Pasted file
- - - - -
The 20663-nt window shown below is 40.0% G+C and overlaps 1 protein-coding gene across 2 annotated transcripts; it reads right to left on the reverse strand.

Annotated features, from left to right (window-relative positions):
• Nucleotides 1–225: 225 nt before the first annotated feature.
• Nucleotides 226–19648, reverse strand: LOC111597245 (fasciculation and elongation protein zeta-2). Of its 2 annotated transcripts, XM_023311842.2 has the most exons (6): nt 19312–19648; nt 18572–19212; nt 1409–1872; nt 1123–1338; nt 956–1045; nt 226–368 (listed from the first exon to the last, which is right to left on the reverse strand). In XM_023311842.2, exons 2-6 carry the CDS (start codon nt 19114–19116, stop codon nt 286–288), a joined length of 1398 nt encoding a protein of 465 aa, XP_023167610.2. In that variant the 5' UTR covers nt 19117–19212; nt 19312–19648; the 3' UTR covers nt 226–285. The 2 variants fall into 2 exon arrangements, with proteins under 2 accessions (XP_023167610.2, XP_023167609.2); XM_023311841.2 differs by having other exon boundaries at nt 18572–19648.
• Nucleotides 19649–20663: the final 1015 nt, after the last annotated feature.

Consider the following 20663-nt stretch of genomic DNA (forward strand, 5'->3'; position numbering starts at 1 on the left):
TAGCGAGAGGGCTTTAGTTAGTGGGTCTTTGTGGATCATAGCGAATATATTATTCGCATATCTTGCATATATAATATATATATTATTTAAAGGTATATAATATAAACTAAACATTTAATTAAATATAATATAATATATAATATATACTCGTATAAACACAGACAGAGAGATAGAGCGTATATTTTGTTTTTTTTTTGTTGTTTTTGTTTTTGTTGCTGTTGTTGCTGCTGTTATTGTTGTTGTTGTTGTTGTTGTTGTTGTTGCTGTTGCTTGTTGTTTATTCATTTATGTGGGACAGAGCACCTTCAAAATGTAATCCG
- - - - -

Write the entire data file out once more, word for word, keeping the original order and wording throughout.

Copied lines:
The 20663-nt window shown below is 40.0% G+C and overlaps 1 protein-coding gene across 2 annotated transcripts; it reads right to left on the reverse strand.

Annotated features, from left to right (window-relative positions):
• Nucleotides 1–225: 225 nt before the first annotated feature.
• Nucleotides 226–19648, reverse strand: LOC111597245 (fasciculation and elongation protein zeta-2). Of its 2 annotated transcripts, XM_023311842.2 has the most exons (6): nt 19312–19648; nt 18572–19212; nt 1409–1872; nt 1123–1338; nt 956–1045; nt 226–368 (listed from the first exon to the last, which is right to left on the reverse strand). In XM_023311842.2, exons 2-6 carry the CDS (start codon nt 19114–19116, stop codon nt 286–288), a joined length of 1398 nt encoding a protein of 465 aa, XP_023167610.2. In that variant the 5' UTR covers nt 19117–19212; nt 19312–19648; the 3' UTR covers nt 226–285. The 2 variants fall into 2 exon arrangements, with proteins under 2 accessions (XP_023167610.2, XP_023167609.2); XM_023311841.2 differs by having other exon boundaries at nt 18572–19648.
• Nucleotides 19649–20663: the final 1015 nt, after the last annotated feature.

Consider the following 20663-nt stretch of genomic DNA (forward strand, 5'->3'; position numbering starts at 1 on the left):
TAGCGAGAGGGCTTTAGTTAGTGGGTCTTTGTGGATCATAGCGAATATATTATTCGCATATCTTGCATATATAATATATATATTATTTAAAGGTATATAATATAAACTAAACATTTAATTAAATATAATATAATATATAATATATACTCGTATAAACACAGACAGAGAGATAGAGCGTATATTTTGTTTTTTTTTTGTTGTTTTTGTTTTTGTTGCTGTTGTTGCTGCTGTTATTGTTGTTGTTGTTGTTGTTGTTGTTGTTGCTGTTGCTTGTTGTTTATTCATTTATGTGGGACAGAGCACCTTCAAAATGTAATCCG